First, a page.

It is certainly not as cut-and-dried as pitting the rights of the foetus against that of the mother. While the death of the baby boy is grievous, it may not be reprehensible, and the case may perhaps be better considered to pit the rights of the mother against those of a Utah prosecutor with a morally conservative agenda and opportunistic visions of an illustrious career move from a sensational case.

‘There is no relationship between what you find in a living person and what you find in a dead person"

Post-mortem drug test errors increasing:

“A technique for inferring how much of a drug a patient has taken may be putting innocent people behind bars.

The problem seems to be that doctors are incorrectly applying the method to corpses, in a bid to establish how much of a drug a deceased person took, or was given, before their death. That error can result in vastly inflated readings…” —New Scientist

Spanish bombs

“Purported al-Qaida videotape claims responsibility while 5 arrested in Madrid: Authorities found a videotape claiming al-Qaida carried out the Madrid terrorist attacks, Spain’s government said Sunday, hours after three Moroccans and two Indians were arrested in connection with the bombings.”

And: “A top Clinton-era expert on Europe and security warns that if the deadly Madrid bombings prove to be the work of al-Qaida, it could transform politics throughout Europe.” —Salon Charles Kupchan, formerly President Clinton’s director for European affairs on the National Security Council, hedges his bet, saying that the enhanced perception that they face a common enemy could edge Europe closer to the Bush position. We might see a strengthening of the hand of the rightwing nationalist movements throughout the Continent which focus on the disenfranchised and largely unassimilated Islamic immigrant populations in European nations. I think it is more likely and more justified, given that the majority of Spaniards opposed Aznar’s support for the invasion of Iraq, that the bombing will be seen as retribution as well as reinforcing the perception that the US actions have made the Western world less rather than more safe. We will see if Aznar is repudiated in this weekend’s Spanish voting; the timing of the bombings just before the election may not have been a coincidence.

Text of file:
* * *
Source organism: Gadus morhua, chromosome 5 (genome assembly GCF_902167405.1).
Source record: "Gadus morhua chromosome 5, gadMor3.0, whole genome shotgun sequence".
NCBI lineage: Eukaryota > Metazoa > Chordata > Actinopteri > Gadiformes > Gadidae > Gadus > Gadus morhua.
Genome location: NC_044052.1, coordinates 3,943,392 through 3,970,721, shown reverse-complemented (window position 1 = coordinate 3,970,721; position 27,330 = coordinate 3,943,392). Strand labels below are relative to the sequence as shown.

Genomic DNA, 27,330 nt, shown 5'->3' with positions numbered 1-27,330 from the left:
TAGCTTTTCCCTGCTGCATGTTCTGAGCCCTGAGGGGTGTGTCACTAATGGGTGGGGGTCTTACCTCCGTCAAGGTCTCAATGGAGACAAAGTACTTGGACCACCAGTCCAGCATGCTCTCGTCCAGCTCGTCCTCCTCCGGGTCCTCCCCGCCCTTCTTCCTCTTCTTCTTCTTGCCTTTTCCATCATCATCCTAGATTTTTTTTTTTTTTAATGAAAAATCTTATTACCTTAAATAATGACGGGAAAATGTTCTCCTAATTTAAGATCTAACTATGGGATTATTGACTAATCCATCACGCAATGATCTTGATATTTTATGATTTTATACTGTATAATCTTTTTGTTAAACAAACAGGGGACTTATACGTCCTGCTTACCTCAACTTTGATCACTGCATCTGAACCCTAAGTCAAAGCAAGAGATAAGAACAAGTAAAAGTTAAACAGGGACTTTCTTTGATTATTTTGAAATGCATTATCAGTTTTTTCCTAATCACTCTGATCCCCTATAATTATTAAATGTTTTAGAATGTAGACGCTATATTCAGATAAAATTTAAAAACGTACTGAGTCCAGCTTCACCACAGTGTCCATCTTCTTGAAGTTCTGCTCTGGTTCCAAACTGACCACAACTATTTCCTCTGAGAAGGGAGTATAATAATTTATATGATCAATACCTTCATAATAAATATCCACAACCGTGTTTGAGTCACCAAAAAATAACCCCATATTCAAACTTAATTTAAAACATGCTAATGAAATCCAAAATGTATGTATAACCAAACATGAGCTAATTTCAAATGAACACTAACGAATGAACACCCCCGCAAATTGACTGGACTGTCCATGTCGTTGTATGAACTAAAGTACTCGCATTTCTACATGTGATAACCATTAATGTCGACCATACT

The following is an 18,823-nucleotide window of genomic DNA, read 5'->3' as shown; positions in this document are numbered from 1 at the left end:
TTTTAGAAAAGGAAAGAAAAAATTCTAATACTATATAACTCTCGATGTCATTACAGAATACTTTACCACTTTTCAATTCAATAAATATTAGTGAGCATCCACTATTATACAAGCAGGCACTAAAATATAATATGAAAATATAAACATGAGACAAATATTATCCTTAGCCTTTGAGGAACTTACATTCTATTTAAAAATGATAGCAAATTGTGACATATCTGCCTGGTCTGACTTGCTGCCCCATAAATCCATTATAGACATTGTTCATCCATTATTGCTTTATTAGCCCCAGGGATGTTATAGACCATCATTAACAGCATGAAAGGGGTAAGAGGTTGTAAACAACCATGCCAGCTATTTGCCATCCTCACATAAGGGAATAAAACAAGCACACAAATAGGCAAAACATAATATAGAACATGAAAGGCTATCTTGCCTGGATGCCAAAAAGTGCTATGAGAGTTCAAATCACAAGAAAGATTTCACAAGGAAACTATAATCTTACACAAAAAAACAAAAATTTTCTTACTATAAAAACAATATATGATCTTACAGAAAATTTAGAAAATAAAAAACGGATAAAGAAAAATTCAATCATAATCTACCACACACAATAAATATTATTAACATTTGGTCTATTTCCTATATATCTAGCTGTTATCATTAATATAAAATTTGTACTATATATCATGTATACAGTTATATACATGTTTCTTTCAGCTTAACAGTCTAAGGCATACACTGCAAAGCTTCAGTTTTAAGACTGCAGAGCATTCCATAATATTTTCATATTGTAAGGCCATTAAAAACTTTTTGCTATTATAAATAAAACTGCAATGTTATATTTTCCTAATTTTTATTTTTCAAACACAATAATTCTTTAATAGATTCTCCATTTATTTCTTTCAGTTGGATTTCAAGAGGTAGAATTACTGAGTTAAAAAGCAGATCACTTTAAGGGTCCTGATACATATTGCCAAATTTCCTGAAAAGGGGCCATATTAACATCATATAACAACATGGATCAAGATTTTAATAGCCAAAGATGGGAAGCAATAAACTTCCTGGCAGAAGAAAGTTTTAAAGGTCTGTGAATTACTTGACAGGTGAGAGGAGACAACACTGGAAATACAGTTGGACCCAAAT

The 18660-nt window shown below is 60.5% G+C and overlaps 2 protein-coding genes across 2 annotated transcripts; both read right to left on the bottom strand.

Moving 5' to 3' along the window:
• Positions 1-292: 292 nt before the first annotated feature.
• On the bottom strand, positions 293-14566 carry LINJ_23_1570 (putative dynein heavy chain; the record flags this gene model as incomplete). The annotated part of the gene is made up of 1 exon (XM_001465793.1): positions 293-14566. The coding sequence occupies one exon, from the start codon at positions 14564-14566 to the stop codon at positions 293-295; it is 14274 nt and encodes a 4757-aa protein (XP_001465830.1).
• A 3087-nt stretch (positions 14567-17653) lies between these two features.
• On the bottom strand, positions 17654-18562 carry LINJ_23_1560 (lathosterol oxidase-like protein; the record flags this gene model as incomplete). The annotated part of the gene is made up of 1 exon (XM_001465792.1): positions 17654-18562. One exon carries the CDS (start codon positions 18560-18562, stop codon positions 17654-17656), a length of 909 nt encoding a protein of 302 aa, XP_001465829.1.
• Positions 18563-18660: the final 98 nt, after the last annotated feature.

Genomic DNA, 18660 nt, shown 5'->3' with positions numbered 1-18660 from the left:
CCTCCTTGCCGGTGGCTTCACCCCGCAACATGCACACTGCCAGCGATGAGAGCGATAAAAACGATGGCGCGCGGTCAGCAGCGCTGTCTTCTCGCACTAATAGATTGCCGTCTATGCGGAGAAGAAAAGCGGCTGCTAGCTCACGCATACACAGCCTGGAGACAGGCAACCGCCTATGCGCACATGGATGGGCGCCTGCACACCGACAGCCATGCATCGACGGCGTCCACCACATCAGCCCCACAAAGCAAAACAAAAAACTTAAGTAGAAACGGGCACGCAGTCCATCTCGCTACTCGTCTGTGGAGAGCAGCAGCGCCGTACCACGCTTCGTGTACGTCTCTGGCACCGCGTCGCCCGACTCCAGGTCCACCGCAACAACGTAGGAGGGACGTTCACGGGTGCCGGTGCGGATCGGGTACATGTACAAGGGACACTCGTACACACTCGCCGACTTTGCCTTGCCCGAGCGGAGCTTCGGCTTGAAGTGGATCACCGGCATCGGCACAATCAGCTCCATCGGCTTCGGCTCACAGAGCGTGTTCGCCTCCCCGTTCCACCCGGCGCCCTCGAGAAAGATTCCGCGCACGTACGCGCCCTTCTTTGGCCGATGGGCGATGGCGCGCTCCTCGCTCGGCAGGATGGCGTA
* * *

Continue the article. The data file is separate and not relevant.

Bush’s Latest Missile-Defense Folly

Forces are finally converging for a genuine debate on President Bush’s missile-defense program. The Republican-controlled Congress is looking for ways to cut $9 billion from the military budget (which, at $420 billion, is getting unmanageable even for hawkish tastes). It’s becoming painfully clear that rogues and terrorists are more likely to attack us with planes and trains than with nuclear missiles. And a recent series of technical studies—bolstered on Thursday by a high-profile Senate hearing—has dramatized just how difficult, if not impossible, this project is going to be.” As readers of FmH know, I have been trying to keep the folly of the missile defense program on everybody’s radar screen, because of my concerns about how destabilizing it would be for the nuclear balance of terror. If Fred Kaplan, writing in Slate, is right, the balance may be shifting against support for it on the most pedestrian of grounds — fiscal realism.

Starbucks Tunes In to Digital Music

“Sip on a mocha latte while using headphones to listen to any of 250,000 songs you call up on a computer. Then order the ones you like — burned on your own CD — to go… BusinessWeek has learned that on Mar. 16, the Seattle coffee giant will unveil an in-store music service allowing customers to do just that, using Hewlett-Packard (HPQ ) tablet computers to make their choices. The first musical Starbucks opens in Santa Monica, Calif., and the service will expand into 2,500 stores over the next two years.” It is hard to tell if this has any chance of succeeding to an extent that would justify the enormous hardware costs; it depends on whether it will tap a customer base essentially different than iTunes users and the like, and whether the song selection and ease of use of the interface are beckoning.

Dept. of Bush League Distortion (cont’d):

Bush Exaggerates Kerry’s Position on Intelligence Budget: “Bush is correct that Kerry on Sept. 29, 1995, proposed a five-year, $1.5 billion cut to the intelligence budget. But Bush appears to be wrong when he said the proposed Kerry cut — about 1 percent of the overall intelligence budget for those years — would have ‘gutted’ intelligence. In fact, the Republican-led Congress that year approved legislation that resulted in $3.8 billion being cut over five years from the budget of the National Reconnaissance Office — the same program Kerry said he was targeting.” —Washington Post